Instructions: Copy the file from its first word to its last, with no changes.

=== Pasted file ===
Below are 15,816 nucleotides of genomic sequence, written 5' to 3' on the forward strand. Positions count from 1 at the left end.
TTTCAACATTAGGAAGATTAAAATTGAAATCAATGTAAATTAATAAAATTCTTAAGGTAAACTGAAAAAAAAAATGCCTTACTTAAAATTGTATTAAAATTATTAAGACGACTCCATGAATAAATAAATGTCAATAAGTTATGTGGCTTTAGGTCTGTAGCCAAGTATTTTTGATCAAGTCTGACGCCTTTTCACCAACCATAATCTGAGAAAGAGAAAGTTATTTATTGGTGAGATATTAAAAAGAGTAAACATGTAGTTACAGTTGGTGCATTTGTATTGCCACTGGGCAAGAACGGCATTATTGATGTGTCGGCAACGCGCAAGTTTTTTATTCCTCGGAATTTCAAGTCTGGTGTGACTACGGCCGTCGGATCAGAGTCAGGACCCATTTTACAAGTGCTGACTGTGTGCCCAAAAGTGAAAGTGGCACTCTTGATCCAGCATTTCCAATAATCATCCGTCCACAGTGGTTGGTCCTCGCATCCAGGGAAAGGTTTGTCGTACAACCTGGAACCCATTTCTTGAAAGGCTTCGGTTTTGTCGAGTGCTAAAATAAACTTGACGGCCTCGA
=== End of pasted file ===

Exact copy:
Below are 15,816 nucleotides of genomic sequence, written 5' to 3' on the forward strand. Positions count from 1 at the left end.
TTTCAACATTAGGAAGATTAAAATTGAAATCAATGTAAATTAATAAAATTCTTAAGGTAAACTGAAAAAAAAAATGCCTTACTTAAAATTGTATTAAAATTATTAAGACGACTCCATGAATAAATAAATGTCAATAAGTTATGTGGCTTTAGGTCTGTAGCCAAGTATTTTTGATCAAGTCTGACGCCTTTTCACCAACCATAATCTGAGAAAGAGAAAGTTATTTATTGGTGAGATATTAAAAAGAGTAAACATGTAGTTACAGTTGGTGCATTTGTATTGCCACTGGGCAAGAACGGCATTATTGATGTGTCGGCAACGCGCAAGTTTTTTATTCCTCGGAATTTCAAGTCTGGTGTGACTACGGCCGTCGGATCAGAGTCAGGACCCATTTTACAAGTGCTGACTGTGTGCCCAAAAGTGAAAGTGGCACTCTTGATCCAGCATTTCCAATAATCATCCGTCCACAGTGGTTGGTCCTCGCATCCAGGGAAAGGTTTGTCGTACAACCTGGAACCCATTTCTTGAAAGGCTTCGGTTTTGTCGAGTGCTAAAATAAACTTGACGGCCTCGA